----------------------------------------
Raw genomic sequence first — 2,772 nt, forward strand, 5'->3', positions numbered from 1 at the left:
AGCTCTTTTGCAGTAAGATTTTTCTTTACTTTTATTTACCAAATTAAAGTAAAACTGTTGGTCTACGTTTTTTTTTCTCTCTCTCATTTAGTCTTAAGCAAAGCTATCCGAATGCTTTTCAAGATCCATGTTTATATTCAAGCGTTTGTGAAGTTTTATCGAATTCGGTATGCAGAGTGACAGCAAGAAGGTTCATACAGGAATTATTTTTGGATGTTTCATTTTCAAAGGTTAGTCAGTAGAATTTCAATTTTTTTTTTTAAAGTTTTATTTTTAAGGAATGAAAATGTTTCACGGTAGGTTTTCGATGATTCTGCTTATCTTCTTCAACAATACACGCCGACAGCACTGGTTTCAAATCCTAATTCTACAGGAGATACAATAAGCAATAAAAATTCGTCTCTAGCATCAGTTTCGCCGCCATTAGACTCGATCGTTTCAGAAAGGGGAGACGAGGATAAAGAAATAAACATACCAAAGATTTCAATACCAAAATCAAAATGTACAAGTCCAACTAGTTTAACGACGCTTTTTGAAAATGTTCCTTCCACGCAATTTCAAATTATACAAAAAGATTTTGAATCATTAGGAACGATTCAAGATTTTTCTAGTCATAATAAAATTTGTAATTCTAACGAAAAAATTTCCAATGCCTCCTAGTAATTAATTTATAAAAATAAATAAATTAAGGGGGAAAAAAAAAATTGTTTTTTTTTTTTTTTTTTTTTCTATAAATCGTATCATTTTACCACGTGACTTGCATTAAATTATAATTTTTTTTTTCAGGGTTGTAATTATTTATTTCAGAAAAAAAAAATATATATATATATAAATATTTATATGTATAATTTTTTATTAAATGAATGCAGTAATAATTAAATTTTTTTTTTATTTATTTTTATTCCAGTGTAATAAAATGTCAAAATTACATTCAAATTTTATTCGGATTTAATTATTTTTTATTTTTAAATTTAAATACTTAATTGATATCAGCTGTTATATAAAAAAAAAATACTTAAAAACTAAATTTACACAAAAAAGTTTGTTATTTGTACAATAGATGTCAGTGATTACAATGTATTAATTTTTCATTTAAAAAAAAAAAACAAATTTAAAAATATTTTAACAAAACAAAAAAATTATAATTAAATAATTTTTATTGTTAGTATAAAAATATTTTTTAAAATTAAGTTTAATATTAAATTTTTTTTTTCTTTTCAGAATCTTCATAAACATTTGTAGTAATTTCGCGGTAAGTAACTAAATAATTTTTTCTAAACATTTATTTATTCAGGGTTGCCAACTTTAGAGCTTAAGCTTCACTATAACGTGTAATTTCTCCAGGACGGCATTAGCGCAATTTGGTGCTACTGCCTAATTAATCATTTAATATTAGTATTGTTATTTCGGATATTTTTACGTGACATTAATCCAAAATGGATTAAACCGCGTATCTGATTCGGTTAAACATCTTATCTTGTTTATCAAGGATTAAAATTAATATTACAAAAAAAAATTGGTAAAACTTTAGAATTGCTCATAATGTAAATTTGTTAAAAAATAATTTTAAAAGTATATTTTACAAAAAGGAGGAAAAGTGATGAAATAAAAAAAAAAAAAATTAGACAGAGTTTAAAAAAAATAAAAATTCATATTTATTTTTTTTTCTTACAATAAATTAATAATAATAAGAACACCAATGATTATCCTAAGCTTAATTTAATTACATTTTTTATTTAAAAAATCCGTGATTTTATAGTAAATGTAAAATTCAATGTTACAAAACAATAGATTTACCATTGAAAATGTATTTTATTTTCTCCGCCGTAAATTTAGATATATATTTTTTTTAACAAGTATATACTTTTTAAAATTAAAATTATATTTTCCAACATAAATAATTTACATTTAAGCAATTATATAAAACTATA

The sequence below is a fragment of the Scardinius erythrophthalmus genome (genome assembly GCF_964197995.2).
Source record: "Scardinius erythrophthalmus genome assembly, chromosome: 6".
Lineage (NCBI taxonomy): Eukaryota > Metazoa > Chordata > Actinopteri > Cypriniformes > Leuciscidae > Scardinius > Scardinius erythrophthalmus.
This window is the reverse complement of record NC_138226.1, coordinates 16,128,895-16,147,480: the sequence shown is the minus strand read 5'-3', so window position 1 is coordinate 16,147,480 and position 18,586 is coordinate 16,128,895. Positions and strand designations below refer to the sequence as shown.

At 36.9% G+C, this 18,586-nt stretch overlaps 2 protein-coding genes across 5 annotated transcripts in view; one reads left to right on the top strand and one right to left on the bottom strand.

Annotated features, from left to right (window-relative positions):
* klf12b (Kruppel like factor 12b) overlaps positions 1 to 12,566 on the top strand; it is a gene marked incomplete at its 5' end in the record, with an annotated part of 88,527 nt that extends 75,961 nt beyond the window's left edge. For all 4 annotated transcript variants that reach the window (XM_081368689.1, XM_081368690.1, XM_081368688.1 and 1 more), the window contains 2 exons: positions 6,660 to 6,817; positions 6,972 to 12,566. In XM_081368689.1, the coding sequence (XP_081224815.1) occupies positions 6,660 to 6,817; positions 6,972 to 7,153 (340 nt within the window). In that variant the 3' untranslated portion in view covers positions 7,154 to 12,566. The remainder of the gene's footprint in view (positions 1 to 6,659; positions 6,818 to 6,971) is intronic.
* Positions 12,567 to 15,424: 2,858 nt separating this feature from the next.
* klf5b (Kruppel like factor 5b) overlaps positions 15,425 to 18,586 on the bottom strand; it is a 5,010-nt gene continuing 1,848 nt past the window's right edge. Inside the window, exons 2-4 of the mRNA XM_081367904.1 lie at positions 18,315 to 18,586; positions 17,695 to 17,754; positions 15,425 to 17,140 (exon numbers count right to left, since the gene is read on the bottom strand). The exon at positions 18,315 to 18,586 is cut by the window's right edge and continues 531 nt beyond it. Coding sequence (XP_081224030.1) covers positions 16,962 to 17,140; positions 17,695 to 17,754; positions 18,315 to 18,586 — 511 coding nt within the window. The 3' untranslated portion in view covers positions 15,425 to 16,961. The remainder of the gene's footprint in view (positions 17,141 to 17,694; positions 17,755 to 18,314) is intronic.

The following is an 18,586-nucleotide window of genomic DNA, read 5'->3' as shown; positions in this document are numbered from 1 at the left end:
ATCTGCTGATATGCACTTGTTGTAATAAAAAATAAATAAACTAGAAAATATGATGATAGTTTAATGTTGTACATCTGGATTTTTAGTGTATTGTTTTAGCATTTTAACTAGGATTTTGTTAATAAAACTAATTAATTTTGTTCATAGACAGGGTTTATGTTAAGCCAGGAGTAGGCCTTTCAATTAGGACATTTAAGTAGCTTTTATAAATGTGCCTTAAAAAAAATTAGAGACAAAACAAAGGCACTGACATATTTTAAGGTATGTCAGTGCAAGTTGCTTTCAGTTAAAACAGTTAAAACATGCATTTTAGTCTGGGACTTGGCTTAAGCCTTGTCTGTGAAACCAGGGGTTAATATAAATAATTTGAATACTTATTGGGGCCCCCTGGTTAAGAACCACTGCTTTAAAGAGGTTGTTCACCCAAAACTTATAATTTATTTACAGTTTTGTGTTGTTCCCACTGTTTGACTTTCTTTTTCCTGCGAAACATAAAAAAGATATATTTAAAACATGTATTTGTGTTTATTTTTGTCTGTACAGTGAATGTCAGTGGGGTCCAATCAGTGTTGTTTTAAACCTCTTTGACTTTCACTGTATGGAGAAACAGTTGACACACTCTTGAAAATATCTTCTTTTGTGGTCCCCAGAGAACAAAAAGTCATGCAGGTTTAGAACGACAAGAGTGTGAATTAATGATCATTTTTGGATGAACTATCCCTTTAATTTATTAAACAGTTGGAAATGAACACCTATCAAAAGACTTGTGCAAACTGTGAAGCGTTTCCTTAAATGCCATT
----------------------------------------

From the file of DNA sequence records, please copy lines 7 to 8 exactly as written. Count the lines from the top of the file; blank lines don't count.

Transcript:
At 36.9% G+C, this 18,586-nt stretch overlaps 2 protein-coding genes across 5 annotated transcripts in view; one reads left to right on the top strand and one right to left on the bottom strand.

Annotated features, from left to right (window-relative positions):